15. Bear in mind porter strictly enforces the a 9KG limit on their carry-ons departing from Toronto (a common, but rarely enforced restriction). To make this worse, they do NOT regular enforce this on flights from Newark to Toronto. So you could have the exact same bag and get surprised with being forced to check it on the return flight. This happened to me, got hit with the $25 fee for checking a bag (it was 9.8KG). Also the attendant told me while I could have still boarded the plane, my checked bag would not make it in time, so I would have to miss my flight. That was another $200 fee. This is not a professional airline. There are quirks, both good and bad.

  16. I wanted to fly Porter recently Toronto to Montreal but it was just too darn expensive, so fam and I ended up taking the train and had a nice morning.

    Also never been on a Q400 and I’m curious. Flew an ATR 72-600 from Edinburgh to Dublin not that long ago and thought that plane was terrific, good riding and pretty quiet. Frankly the only thing distinguishing it from a jet was the flight time.

  17. @jim fowler – if you are at Union Station (either the train station or the subway station), there is a free shuttle to the Island Airport from the west side of the Fairmont Royal York Hotel, which is across the street from Union Station. The shuttle leaves every 15-20 minutes.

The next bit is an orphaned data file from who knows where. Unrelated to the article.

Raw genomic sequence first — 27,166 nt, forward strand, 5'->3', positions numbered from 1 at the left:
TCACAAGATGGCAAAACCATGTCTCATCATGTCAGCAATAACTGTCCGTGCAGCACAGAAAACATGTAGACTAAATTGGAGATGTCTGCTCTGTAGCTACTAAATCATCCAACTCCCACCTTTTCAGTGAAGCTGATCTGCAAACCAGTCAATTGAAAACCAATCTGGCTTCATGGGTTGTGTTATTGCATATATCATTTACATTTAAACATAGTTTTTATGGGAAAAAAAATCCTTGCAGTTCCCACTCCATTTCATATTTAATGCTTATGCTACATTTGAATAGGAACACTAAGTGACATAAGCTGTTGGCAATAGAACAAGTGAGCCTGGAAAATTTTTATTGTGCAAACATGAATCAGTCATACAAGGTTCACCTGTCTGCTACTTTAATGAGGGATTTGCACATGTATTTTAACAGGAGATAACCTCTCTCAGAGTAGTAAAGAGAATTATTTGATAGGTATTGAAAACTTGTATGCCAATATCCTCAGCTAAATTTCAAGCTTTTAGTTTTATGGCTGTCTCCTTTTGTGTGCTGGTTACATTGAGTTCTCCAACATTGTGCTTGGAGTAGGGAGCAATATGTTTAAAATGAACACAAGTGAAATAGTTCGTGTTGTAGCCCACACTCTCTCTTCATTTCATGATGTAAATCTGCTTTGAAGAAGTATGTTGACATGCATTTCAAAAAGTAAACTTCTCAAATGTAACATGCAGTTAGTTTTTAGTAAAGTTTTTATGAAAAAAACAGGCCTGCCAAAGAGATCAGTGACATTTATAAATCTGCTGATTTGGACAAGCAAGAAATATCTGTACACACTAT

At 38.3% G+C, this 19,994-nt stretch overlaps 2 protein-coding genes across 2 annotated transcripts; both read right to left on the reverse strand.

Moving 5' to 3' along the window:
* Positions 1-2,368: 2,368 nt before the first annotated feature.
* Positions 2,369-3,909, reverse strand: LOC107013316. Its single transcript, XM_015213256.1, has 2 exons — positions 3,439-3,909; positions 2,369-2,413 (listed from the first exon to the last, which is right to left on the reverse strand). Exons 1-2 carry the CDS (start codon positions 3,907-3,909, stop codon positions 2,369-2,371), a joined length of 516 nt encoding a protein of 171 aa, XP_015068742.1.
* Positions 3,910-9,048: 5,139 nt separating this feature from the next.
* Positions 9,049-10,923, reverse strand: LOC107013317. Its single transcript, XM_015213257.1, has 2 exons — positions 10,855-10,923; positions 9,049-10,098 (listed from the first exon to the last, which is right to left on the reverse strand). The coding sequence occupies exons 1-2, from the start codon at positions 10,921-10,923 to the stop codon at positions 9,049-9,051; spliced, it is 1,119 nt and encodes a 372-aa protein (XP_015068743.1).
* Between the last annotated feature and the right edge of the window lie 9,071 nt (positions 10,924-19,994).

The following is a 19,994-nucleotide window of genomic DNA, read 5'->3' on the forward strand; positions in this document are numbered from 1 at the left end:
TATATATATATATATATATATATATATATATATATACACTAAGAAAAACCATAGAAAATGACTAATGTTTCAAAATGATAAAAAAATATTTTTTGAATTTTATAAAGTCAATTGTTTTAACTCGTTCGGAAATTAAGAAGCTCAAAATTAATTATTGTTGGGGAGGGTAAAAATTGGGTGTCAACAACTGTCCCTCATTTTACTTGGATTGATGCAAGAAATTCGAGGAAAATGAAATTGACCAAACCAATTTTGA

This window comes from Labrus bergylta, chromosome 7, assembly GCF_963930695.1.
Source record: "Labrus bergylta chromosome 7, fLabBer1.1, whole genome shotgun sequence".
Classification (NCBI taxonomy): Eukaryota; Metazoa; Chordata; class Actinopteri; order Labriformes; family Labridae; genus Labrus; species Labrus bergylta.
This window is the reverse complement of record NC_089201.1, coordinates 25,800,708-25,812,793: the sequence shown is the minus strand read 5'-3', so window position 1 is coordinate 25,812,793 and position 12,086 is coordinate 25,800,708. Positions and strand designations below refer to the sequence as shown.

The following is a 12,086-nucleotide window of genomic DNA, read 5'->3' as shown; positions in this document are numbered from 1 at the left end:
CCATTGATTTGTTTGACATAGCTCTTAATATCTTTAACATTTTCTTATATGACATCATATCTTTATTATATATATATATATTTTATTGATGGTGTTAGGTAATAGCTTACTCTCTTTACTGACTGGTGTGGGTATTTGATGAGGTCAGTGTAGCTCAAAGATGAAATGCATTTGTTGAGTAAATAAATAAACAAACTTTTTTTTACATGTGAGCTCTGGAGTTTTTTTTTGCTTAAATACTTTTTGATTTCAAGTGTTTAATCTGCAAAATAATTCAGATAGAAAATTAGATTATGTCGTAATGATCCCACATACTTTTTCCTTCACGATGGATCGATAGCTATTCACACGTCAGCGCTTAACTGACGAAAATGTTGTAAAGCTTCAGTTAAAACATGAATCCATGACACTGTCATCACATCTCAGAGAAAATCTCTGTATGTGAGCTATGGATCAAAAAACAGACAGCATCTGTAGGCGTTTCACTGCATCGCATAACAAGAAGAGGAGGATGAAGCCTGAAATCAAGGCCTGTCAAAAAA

18. @Charles – the last time I flew back from the US on Porter (2 years ago), there were Nexus machines at the Island Airport. Have those been taken away?

  19. Nobody here seems to mention the nice waiting area at Billy Bishop which is almost on par with an AA Admiral’s Club in other airports. Free expresso coffee, snacks, bottled water and sodas. Leather club chairs, business area with free computers (better than an iPad). The only downside is Porter used to serve a small box meal with 1/2 sandwich and a pasta salad during the flight, along with the Terra chips etc. That was quietly discontinued about 3 years ago. But still it’s a good airline expect for the lack of US Customs preclearance (if you’ve ever flown Porter to Boston of Chicago you’ll know why this is a problem). The only real downside, as one other blogger noted, Porter has a 9kg carry on limit, and sometimes they enforce it like military police. You have to fit your carry on in the sizer as well. If you are even a hair out of size or a ounce over the weight limit, they will force you to pony up on the spot.

  20. Sorry, I hadn’t noticed you had a separate review of the Porter lounge when I posted my comment above. I just read it – nicely done!